Citizens Without Shelter: Homelessness, Democracy, and Political
Exclusion. By Leonard C. Feldman. Ithaca and London: Cornell
University Press, 2004. 224p. $35.00.
American attitudes toward the homeless tend to shift back and forth
between compassion and compassion fatigue, between supporting policies
to provide resources to the homeless and supporting punitive policies
to exclude them from public spaces. This ambivalence is often explained
by invoking “economic functionality” and/or “a
cultural logic” (p. 5), but neither of these approaches is
adequate. Rather, Leonard Feldman argues, we should see the problem of
homelessness as a “problem of sovereign state power” (p.
18). Citizenship, and political life generally, are defined in
opposition to “bare life,” or “mere physical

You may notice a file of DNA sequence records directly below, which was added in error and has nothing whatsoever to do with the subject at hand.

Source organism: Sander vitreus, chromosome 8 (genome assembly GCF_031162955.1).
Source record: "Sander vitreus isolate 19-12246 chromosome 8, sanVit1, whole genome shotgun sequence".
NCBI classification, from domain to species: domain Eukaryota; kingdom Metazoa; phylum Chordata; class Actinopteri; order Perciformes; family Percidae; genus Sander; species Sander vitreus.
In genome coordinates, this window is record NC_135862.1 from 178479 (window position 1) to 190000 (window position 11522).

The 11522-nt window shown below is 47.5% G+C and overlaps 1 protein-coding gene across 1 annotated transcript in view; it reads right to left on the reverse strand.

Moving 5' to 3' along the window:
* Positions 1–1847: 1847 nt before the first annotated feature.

existence”: Citizenship as full membership is constituted as the
exclusion of bare life” (p. 18). Feldman continues,
“Home-dwelling citizen and homeless bare life are political
statuses, not social statuses or elements of personal identity”
(p. 20), and so an adequate response to homelessness must also be
political. He calls for a move toward a “pluralized
citizenship” (p. 21), in which we deconstruct “the rigid
oppositions between … bare life and citizenship.”
Acknowledging a plurality of ways of dwelling, we can then recognize
“that those displaced from ‘house’ and
‘home’ must dwell … and that public policy should be
oriented toward enabling dwelling, not criminalizing it or reducing it
to the stripped down client relationship of the shelter” (p.
147). More specifically, rather than repressing the habitats and
networks that the homeless have themselves created, we should recognize
these communities, including, in particular, “politicized
homeless encampments” (p. 107) as participants in the political
processes through which we formulate policy.